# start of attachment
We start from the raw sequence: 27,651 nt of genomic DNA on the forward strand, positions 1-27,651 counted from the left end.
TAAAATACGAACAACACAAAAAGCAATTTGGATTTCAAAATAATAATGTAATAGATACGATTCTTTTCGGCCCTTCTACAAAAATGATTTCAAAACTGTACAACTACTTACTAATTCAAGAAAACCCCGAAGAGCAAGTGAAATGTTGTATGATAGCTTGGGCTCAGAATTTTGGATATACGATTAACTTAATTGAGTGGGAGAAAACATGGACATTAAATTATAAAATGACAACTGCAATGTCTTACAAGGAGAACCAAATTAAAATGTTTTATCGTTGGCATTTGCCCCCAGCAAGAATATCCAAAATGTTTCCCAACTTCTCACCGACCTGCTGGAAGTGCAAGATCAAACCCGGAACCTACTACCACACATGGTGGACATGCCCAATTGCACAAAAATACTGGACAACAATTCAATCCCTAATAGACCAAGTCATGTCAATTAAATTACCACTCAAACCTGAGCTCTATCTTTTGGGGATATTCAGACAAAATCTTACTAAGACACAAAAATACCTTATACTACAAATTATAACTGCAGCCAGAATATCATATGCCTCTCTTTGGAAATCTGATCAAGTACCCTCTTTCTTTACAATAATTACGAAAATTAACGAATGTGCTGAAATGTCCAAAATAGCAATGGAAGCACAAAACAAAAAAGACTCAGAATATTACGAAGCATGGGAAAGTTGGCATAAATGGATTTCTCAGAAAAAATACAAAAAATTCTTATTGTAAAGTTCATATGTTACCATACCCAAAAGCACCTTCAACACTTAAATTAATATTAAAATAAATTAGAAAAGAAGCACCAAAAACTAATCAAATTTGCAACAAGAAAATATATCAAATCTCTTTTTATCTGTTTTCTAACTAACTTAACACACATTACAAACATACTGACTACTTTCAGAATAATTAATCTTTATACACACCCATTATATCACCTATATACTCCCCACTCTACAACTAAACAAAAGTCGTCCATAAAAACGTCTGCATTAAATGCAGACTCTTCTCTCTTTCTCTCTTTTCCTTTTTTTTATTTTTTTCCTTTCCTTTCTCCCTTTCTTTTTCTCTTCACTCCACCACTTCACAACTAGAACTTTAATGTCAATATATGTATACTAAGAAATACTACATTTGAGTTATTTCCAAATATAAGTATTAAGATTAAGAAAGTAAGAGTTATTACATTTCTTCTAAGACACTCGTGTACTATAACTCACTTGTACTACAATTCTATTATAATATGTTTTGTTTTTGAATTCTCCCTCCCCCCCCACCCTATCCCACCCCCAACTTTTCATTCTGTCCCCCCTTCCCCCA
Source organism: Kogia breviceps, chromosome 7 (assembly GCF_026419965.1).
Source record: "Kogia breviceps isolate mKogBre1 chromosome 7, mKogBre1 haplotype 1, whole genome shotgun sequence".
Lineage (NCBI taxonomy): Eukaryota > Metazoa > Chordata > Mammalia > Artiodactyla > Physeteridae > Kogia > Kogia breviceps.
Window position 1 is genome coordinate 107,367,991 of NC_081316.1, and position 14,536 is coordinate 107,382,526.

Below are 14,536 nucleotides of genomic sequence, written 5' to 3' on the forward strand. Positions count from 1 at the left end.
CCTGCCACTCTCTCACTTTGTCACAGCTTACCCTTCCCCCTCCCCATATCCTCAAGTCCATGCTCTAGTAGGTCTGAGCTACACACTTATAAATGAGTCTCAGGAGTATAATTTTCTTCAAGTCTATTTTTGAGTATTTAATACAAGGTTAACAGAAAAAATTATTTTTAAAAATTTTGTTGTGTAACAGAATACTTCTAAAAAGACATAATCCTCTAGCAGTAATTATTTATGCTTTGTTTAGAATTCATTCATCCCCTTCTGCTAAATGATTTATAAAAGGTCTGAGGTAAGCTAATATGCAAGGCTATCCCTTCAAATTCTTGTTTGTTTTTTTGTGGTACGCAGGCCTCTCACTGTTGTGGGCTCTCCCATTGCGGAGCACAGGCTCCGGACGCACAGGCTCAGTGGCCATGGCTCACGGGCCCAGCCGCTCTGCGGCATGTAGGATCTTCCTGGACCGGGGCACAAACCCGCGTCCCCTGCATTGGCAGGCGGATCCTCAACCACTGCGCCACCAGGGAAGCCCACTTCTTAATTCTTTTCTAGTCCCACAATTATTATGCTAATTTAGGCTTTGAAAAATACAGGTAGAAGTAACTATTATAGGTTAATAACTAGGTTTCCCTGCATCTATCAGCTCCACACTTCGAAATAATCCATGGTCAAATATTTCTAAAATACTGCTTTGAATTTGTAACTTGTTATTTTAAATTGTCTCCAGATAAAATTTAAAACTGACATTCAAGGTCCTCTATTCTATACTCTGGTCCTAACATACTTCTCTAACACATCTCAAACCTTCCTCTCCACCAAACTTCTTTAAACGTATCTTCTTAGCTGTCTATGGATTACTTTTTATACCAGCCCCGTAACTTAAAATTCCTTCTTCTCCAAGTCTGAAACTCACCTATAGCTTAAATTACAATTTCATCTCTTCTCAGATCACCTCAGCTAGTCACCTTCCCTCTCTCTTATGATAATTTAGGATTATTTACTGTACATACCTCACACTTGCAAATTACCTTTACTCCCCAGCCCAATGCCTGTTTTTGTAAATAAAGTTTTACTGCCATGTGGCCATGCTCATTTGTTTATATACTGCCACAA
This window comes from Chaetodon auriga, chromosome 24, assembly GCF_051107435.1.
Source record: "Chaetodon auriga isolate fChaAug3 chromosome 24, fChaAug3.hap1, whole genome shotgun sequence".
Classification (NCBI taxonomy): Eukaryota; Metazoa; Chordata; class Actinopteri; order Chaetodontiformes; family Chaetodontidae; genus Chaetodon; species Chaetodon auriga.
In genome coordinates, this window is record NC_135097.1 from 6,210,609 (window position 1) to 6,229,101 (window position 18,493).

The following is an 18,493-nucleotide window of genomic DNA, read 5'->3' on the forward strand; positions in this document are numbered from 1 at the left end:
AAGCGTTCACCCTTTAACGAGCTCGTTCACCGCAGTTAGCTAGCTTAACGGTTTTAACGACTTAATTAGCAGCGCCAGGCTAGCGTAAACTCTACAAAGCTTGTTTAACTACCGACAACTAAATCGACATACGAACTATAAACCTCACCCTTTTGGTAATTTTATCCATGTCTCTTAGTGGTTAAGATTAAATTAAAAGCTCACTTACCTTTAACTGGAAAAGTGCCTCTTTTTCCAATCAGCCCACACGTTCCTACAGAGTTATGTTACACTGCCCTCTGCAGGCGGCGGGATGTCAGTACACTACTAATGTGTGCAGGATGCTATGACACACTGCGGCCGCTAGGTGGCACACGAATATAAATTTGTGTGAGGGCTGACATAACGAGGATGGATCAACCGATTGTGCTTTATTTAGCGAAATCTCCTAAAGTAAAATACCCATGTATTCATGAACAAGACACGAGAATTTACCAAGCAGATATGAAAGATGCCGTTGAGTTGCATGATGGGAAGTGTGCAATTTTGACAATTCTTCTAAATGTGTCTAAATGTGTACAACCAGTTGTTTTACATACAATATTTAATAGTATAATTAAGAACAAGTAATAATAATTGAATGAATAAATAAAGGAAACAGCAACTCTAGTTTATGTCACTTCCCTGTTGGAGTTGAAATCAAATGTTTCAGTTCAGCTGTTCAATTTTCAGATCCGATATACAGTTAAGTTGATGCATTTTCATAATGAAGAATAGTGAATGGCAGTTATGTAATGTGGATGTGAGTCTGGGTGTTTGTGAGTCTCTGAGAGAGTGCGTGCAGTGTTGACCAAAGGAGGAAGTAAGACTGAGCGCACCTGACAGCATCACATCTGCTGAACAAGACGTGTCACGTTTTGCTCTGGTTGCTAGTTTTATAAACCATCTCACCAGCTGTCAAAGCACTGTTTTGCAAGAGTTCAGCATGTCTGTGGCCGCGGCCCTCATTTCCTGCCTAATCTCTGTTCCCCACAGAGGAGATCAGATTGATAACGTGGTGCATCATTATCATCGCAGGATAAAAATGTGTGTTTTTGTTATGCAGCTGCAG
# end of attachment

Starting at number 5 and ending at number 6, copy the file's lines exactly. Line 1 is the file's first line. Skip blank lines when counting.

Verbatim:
Lineage (NCBI taxonomy): Eukaryota > Metazoa > Chordata > Mammalia > Artiodactyla > Physeteridae > Kogia > Kogia breviceps.
Window position 1 is genome coordinate 107,367,991 of NC_081316.1, and position 14,536 is coordinate 107,382,526.